A savvy predator that plagued ranchers and their livestock a century ago is being inducted into the Montana Cowboy Hall of Fame. Old Snowdrift, the legendary white wolf of Stanford, was first spotted in 1915 and eluded capture for 15 years, gnawing on cattle and sheep all the while. Ranchers "loathed him" but also respected his wily ways. The 2018 Montana Cowboy Hall of Fame Induction Ceremony & Western Heritage Gathering is Feb. 2-3 at the Best Western Heritage Inn.
For Dan Nelsen of Fort Benton, three months of backache and a lot of pride went into the Frank Lloyd Wright building of Whitefish, which recently became the first viable building by the famous architect to be torn down in 40 years. Nelsen was a 15-year-old whose father, a masonry contractor, informed him he was going to work that summer of 1959 as a hod carrier. "It was some of the hardest work I ever did," he said. "I'm glad my dad had me in construction.
Living on easy street today could mean being unable to survive catastrophe tomorrow. When Hurricane Sandy slammed into the city with wind and flooding, Amy Savage, an assistant biology professor at Rutgers University-Camden and a 1996 C.M. Russell High School graduate, thought the bugs living relatively cushy lives in the parks and forests of New York City (yes, forests!) would do better than those already living on the edge in grassy street medians.
Muck Rack makes it simple to find people, tweets, or articles that mention any name, keyword, company, hashtag etc. We've compiled this guide to help you make the most of your search.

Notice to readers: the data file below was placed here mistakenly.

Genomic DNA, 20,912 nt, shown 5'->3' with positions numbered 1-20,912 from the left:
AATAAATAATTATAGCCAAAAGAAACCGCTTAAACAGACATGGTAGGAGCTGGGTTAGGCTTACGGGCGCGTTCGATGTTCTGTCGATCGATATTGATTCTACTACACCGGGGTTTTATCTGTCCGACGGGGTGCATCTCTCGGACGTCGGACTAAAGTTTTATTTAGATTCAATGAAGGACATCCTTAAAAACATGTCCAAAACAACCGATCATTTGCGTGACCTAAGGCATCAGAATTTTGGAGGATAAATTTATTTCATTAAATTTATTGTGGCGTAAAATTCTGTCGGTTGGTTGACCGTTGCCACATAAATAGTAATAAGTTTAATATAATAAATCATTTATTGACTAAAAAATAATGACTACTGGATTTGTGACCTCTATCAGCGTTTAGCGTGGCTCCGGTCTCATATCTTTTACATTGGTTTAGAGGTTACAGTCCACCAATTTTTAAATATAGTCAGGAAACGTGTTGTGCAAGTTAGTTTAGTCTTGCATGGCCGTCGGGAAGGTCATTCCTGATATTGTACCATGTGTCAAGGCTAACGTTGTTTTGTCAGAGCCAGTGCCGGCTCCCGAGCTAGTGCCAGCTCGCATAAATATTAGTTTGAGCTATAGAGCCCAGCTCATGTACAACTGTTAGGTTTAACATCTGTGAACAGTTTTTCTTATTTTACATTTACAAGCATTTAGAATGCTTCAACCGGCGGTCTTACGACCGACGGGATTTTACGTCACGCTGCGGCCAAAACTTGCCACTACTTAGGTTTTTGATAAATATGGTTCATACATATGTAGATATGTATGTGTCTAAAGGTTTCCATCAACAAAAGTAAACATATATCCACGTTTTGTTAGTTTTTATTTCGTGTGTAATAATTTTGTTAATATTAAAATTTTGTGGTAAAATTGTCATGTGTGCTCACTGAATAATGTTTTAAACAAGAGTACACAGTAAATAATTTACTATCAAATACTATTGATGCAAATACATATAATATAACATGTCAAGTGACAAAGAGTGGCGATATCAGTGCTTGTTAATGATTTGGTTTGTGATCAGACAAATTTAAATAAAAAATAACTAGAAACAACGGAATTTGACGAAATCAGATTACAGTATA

Selecting a term
Start searching tweets, articles from media outlets, articles mentioned in tweets, journalists'
names, titles and bios with some suggested searches:
Companies or Topics (e.g. iPhone, Microsoft)
Phrases (e.g. "cloud computing") — use quotes to keep the terms together
Twitter handles (e.g. @username) — returns those who have mentioned or replied to
Names (e.g. "David Pogue")
Hashtags (e.g. #sxsw, #london2012)
Bio details (e.g. vegan, Olympics, father)
Muck Rack's Advanced Search allows for many boolean operators.
Find results that mention multiple specified terms, use AND or
+. For example, ensure each result contains both Elon Musk and Mark Zuckerberg by
searching Musk AND Zuckerberg or Musk + Zuckerberg.
Use the operators OR or , to broaden your search when you'd like either of
multiple terms to appear in results. (This is the default behavior of our search when no operators
are used). For example, results will contain either cake or cookie by searching cake OR cookie or cake,cookie
Use NOT or - to subtract results from your search. For
example, searching Disney will yield results about the Walt Disney Company as well as Walt Disney
World Resort. To exclude mentions of Disney World, search for Disney -World or Disney
When using one of these operators with a phrase, enclose it in quotation marks. For example, you can
find results about smartphones excluding Apple's iPhone 4S by searching smartphone -"iPhone
Exact case matching or punctuation
If you're searching for a brand name or keyword that relies on specific punctuation marks or capitalization, you can
find results that match your exact query by adding matchcase: before the keyword you're searching for, like matchcase:E*TRADE .
Use parentheses to separate multiple
boolean phrases. For example, to find journalists talking about having fun in Disney World or
Disneyland, search for ("disney world" OR disneyland) AND fun.
An asterisk can be used to search for any variation of a root word truncated by the asterisk. For example, searching for admin* will return results for administrator, administration, administer, administered, etc.
A near operator is an AND operator where you can control the distance between the words. You can vary the distance the near operation uses by adding a forward slash and number (between 0-99) such as strawberries NEAR/10 "whipped cream", which means the strawberries must exist within 10 words of "whipped cream".